A bit dry on it’s own and could have done with a saucier accompaniment.

Cantillon Cherry Lambic

I picked this up from the International Beer Shop, henceforth IBS, on the recco that it was dry. Lambics are what people should be drinking instead of RTDs and are a little on the sweet side. This one was incredibly sour – not a common taste in our food lexicon and the sourest thing I’d had since umeboshi. I’m struggling to think of a food match with it but it is unique.

Chicken Liver Paté

Paté had been on my food-to-try list for a while and I’ve been having some great paté recently. A simple recipe came up in the latest Vogue Entertaining that looked worth a try. The only modification I ended up making was to marinate the livers in a little brandy for an hour before cooking and throwing in a few green peppercorns. Chicken livers are no fun but I enjoyed making the quatre epicés. Took me back to fussier days in cooking and and a reminder that it’s worth the effort for the aromas tossed up. It also resolved misnomer problems with this blog where I decided to call it. Spiceblog on a whim without thinking that I’m more of a herb person. Still, the name does scan well.

The paté was well received. It’s very understated leaving the cloves to dominate. A little more brandy may not have done any harm.

Anyway here’s the recipe

One onion -sliced thinly; and one clove of garlic – chopped. Both cooked over a gentle heat in 40gm of butter until soft and slightly browned. Put in blender but hold on blending just for now.

300gm of chicken livers – trimmed of their connective tissue. Marinated in a little brandy for 30 minutes – impatience prevented longer. I messed up a tad and seasoned the livers with 2tbs quatre epicés* and a sprinkle of salt just after adding them to another 40gm of butter rather than before pureeing. Cooked for five minutes or so on a medium heat, stirred often – should be cooked but pink in the middle. Add to the blender.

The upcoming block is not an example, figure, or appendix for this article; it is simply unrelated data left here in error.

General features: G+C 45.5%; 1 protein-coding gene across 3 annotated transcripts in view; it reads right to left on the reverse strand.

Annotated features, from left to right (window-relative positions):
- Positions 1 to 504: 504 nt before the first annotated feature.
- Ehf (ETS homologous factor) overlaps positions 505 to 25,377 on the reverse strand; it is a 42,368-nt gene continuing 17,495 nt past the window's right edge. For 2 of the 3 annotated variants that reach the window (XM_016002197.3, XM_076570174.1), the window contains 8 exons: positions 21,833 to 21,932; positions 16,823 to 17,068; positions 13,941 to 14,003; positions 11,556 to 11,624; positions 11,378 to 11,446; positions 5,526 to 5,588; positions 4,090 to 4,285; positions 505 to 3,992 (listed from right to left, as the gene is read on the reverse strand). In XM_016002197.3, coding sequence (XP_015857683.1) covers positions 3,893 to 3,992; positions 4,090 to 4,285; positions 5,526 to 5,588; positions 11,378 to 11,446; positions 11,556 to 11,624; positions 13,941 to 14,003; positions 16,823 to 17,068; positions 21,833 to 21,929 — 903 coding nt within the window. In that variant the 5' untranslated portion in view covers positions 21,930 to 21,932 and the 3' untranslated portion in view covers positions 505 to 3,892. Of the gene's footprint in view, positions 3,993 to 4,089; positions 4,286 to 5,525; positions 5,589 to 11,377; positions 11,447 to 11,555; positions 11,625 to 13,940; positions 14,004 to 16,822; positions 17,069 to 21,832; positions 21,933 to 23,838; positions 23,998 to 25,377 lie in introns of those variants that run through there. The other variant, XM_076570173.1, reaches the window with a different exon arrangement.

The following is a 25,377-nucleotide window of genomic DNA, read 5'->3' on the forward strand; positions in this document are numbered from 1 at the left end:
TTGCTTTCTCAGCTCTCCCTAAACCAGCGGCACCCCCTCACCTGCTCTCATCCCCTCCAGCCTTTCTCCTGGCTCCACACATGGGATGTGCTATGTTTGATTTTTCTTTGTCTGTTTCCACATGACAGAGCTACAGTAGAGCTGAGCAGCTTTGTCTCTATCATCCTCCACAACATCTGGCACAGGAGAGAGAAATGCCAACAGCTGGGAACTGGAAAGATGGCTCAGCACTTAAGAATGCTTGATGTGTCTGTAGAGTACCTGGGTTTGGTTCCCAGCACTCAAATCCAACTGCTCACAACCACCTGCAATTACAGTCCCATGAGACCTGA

*quatre epicés 4 parts peppercorns and 1 part cloves – ground; 1 part ginger powder; one part grated nutmeg.

Increase the heat in the pan and add 1/4 cup of brandy cook for three minutes scraping the pan to “deglaze”. Halfway through I added a teaspoon of green peppercorns. Add to the blender.

Now you can blend until smooth. Put in ramekins with a layer of butter poured on top and then refrigerated for at least 2 hours.

Served with toast.

Au revoir toffee nut crunch

Half way through a bagel the other day, I noticed one of my molars seemed to be missing a bit and that I’d lost a filling. Off to the dentists to join the wait around and see what happens queue. Didn’t take too long but all the dentist could do was put in a temporary filling until I can get a root canal in two weeks time. Everyone was massively apologetic about the cost of it all, even with private health insurance. For a low post rebate $15 I could have had an extraction, saving myself $85 in the process. Dentists must be a sore point with people’s wallets here. No teeth, no mastication and with this in mind there’s little point complaining about a few bucks every and putting my back out every now and then.